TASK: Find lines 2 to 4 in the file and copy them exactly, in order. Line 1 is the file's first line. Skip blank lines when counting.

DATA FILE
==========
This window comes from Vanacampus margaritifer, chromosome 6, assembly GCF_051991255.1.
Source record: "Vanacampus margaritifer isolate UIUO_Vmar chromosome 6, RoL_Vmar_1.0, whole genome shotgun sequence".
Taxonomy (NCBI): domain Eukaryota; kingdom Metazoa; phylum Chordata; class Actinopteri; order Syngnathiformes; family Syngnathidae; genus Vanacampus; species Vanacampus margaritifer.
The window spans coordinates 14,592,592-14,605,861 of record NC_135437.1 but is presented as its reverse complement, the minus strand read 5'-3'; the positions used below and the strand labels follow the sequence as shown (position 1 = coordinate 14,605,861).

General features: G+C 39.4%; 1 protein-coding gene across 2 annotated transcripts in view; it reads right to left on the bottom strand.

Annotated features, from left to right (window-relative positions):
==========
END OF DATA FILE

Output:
Source record: "Vanacampus margaritifer isolate UIUO_Vmar chromosome 6, RoL_Vmar_1.0, whole genome shotgun sequence".
Taxonomy (NCBI): domain Eukaryota; kingdom Metazoa; phylum Chordata; class Actinopteri; order Syngnathiformes; family Syngnathidae; genus Vanacampus; species Vanacampus margaritifer.
The window spans coordinates 14,592,592-14,605,861 of record NC_135437.1 but is presented as its reverse complement, the minus strand read 5'-3'; the positions used below and the strand labels follow the sequence as shown (position 1 = coordinate 14,605,861).